June 16th: Watoto

2:02 AM

June 16th:

The morning started out at our friend John’s house. We ate cinnamon rolls and drank darjeeling tea. Listening to John talk about his adventures is like something out of a novel. His life has brought him many miles, from india, to the road, to Gulu. I have an inclination to talk to every white person here, because everybody has a story, everybody has been brought here for a reason.

We headed to church at a place called Wototo. Watoto is one of the largest churches in Gulu, with multiple locations all over Uganda. The energy in the room was too much for even the fans to contain, and we engaged in some sweaty worship. Besides the immense heat, we enjoyed the church. There was a guest pastor from a different Watoto that came and spoke to us on faithfulness. Afterwards, we met up with Stella and met her beautiful little girls. I have been surprised to find that both the churches I have attended, here and in Rwanda, were very similar to ones that I attend in the states. Check them out at http://www.watotochurch.com/

For lunch, we had ethiopian food. Anna, Lindsay and I had Shiro and rice. It was my first experience with Ethiopian food and I absolutely loved it. It reminded me of a curry-type dish made up of mashed peas with ginger, garlic and other spices. One of my favorite parts of the trip have not just been experiencing Ugandan culture but other cultures as well. It is a melting pot here. Traveling with two vegetarians has inspired a no-meat diet during my time here. I thought it would be a difficult task but I have found that most people here don’t eat much meat, in part due to the cost of meat.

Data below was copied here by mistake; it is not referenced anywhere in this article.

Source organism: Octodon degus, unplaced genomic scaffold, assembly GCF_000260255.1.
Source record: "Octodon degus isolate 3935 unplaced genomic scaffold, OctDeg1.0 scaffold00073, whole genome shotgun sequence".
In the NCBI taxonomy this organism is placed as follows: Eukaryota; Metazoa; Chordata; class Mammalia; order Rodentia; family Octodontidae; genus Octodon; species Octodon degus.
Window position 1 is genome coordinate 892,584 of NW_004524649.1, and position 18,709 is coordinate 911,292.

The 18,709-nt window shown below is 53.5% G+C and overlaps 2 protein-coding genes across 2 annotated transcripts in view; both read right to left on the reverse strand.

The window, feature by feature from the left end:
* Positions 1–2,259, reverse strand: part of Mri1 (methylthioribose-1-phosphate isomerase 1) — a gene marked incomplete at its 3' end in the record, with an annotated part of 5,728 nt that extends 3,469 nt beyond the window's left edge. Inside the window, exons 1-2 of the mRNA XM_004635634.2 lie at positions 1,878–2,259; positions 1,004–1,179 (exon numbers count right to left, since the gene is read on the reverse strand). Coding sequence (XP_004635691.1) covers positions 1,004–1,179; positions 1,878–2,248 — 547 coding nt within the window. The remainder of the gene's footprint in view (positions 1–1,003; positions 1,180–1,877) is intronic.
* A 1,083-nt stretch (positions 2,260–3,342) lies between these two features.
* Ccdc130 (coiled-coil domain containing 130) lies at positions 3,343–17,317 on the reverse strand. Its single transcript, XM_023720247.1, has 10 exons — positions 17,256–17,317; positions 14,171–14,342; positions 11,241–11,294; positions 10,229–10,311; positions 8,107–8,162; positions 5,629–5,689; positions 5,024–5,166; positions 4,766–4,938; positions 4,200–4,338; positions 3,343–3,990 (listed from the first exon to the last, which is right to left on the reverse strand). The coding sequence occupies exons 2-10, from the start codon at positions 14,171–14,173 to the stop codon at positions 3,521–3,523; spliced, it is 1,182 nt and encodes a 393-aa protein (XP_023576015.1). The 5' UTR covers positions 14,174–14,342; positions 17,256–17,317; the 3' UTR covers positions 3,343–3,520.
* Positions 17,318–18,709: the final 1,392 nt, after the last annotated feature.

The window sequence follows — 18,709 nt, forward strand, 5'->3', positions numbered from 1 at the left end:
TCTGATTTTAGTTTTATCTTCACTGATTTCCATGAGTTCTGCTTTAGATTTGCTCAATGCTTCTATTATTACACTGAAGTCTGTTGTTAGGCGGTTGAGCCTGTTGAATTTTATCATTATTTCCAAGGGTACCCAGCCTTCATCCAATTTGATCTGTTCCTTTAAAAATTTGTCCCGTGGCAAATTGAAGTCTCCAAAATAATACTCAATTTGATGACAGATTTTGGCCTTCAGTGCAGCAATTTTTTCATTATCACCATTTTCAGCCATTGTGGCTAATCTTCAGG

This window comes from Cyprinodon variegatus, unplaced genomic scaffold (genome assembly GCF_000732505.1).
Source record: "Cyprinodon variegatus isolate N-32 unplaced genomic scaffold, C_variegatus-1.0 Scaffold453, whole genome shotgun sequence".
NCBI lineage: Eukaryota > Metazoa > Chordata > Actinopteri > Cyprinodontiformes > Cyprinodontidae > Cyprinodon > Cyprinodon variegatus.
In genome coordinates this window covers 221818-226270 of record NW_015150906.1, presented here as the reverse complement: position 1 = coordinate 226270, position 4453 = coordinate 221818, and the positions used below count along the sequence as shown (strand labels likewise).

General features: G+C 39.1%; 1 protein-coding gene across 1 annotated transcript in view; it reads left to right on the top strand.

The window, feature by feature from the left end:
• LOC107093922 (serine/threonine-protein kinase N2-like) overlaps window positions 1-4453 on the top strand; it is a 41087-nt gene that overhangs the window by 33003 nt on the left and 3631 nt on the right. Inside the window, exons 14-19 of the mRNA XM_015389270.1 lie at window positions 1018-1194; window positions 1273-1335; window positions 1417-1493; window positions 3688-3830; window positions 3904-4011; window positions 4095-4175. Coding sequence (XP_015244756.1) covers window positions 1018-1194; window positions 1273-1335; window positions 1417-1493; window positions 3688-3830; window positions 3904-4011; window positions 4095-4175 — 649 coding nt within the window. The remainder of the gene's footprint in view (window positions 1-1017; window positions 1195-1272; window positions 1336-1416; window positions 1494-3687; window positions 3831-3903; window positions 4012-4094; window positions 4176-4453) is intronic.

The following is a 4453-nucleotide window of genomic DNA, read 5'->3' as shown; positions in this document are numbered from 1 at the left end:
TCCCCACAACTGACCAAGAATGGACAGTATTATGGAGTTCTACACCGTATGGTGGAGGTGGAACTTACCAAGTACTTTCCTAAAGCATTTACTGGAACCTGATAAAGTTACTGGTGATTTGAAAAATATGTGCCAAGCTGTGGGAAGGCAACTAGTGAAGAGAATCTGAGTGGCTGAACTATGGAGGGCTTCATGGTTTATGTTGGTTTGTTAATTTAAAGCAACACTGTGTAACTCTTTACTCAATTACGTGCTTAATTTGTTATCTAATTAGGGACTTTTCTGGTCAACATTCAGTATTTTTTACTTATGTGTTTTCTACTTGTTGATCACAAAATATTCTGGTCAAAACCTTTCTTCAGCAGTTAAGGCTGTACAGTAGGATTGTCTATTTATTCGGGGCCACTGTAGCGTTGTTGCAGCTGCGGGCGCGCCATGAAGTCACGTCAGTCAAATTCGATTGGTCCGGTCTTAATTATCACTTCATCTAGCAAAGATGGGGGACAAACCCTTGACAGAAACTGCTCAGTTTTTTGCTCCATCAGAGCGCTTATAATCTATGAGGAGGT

Vicky, a Ugandan roadie from our tour, invited us over for dinner. Watching her cook is art. She cooked us potatoes, rice, beans, and a vegetable dish. She seasoned everything with a seasoning called Royco. It was complete with homemade passionfruit avocado juice. It was my favorite meal that I have had since I have been here.

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